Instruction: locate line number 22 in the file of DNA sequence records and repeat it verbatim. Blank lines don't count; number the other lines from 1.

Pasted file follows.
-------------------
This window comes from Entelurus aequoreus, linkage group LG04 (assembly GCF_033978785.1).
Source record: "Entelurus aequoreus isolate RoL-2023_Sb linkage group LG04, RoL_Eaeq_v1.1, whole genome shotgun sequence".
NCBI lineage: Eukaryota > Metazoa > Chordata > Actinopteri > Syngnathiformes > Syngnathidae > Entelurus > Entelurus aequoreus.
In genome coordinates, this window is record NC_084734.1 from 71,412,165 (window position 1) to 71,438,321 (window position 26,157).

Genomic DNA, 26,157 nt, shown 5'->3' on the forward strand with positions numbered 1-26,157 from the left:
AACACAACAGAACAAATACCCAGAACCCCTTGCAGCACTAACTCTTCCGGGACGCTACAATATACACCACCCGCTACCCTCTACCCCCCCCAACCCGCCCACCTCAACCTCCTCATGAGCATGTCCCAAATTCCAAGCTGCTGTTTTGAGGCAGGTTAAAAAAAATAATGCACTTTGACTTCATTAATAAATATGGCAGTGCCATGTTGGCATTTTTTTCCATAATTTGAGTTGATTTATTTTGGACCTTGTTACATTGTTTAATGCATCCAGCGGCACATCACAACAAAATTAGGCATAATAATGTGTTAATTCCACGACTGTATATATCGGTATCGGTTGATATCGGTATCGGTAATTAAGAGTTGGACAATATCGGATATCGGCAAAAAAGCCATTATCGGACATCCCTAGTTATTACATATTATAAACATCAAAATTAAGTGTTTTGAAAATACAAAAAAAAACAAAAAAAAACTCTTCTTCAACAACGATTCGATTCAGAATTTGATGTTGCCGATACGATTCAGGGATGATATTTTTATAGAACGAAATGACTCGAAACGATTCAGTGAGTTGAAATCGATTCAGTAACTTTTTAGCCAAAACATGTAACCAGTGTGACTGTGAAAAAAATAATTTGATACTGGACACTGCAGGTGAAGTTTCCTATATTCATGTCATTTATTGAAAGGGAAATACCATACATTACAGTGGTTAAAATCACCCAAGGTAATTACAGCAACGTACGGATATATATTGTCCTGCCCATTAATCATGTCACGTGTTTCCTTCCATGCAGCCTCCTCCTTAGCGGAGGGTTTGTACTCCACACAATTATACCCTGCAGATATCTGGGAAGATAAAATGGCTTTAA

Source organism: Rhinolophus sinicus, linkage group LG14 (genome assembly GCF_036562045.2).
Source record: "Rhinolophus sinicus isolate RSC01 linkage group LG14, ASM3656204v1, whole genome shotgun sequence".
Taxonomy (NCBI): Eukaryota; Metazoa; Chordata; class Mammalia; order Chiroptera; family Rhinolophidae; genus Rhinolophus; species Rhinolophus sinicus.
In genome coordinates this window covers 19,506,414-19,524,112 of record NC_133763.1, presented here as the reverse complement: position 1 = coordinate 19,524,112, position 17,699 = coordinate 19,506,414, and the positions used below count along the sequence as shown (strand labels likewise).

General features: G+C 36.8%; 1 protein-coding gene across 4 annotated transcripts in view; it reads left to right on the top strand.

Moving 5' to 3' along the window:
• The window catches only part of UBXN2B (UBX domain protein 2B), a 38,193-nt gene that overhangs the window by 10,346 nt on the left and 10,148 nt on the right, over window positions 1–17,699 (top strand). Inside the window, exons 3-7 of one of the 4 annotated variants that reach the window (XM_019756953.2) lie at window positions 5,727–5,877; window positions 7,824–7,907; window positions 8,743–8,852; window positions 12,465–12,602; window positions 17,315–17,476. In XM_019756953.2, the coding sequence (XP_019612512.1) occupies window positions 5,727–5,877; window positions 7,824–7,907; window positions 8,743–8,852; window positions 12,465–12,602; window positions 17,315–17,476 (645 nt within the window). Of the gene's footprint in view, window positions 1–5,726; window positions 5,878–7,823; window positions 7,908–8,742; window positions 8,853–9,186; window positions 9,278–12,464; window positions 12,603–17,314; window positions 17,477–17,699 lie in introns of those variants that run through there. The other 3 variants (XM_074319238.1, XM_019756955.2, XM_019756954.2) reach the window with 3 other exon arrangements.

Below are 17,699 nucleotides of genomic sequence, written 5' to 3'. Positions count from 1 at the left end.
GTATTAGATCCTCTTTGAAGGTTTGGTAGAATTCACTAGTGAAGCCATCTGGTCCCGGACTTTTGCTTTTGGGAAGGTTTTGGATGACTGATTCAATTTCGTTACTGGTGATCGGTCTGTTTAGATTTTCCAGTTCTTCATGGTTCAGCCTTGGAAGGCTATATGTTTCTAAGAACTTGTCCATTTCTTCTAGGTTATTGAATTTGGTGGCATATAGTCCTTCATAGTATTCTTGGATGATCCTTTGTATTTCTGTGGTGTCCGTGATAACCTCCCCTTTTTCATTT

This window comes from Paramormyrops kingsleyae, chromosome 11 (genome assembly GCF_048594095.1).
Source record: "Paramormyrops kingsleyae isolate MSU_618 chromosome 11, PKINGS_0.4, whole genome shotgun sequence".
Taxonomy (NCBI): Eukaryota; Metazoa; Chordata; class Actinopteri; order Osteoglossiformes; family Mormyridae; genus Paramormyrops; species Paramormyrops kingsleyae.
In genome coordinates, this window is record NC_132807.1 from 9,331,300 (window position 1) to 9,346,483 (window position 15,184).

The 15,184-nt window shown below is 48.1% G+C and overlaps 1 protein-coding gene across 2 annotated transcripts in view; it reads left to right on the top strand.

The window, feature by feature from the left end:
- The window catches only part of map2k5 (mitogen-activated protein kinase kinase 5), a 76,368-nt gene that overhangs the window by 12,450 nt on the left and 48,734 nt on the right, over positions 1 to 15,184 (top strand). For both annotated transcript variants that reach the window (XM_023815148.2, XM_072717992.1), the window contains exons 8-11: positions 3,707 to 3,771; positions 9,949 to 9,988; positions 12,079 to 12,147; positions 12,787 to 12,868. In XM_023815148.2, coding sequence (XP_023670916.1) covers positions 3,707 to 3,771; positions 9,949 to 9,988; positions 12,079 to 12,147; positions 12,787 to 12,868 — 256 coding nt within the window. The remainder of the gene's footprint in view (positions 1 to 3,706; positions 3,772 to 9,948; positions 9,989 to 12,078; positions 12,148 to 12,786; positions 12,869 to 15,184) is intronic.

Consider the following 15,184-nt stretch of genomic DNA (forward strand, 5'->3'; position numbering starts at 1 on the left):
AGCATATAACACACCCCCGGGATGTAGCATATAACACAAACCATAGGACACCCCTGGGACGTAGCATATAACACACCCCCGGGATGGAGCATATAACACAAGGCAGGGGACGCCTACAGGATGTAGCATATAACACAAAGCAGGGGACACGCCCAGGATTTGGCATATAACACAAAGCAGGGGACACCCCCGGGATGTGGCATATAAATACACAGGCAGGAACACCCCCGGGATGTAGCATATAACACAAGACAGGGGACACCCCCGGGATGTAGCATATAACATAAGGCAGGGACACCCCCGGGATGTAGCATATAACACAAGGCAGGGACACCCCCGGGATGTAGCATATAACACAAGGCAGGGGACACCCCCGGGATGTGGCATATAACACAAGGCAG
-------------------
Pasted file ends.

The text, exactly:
- The window catches only part of map2k5 (mitogen-activated protein kinase kinase 5), a 76,368-nt gene that overhangs the window by 12,450 nt on the left and 48,734 nt on the right, over positions 1 to 15,184 (top strand). For both annotated transcript variants that reach the window (XM_023815148.2, XM_072717992.1), the window contains exons 8-11: positions 3,707 to 3,771; positions 9,949 to 9,988; positions 12,079 to 12,147; positions 12,787 to 12,868. In XM_023815148.2, coding sequence (XP_023670916.1) covers positions 3,707 to 3,771; positions 9,949 to 9,988; positions 12,079 to 12,147; positions 12,787 to 12,868 — 256 coding nt within the window. The remainder of the gene's footprint in view (positions 1 to 3,706; positions 3,772 to 9,948; positions 9,989 to 12,078; positions 12,148 to 12,786; positions 12,869 to 15,184) is intronic.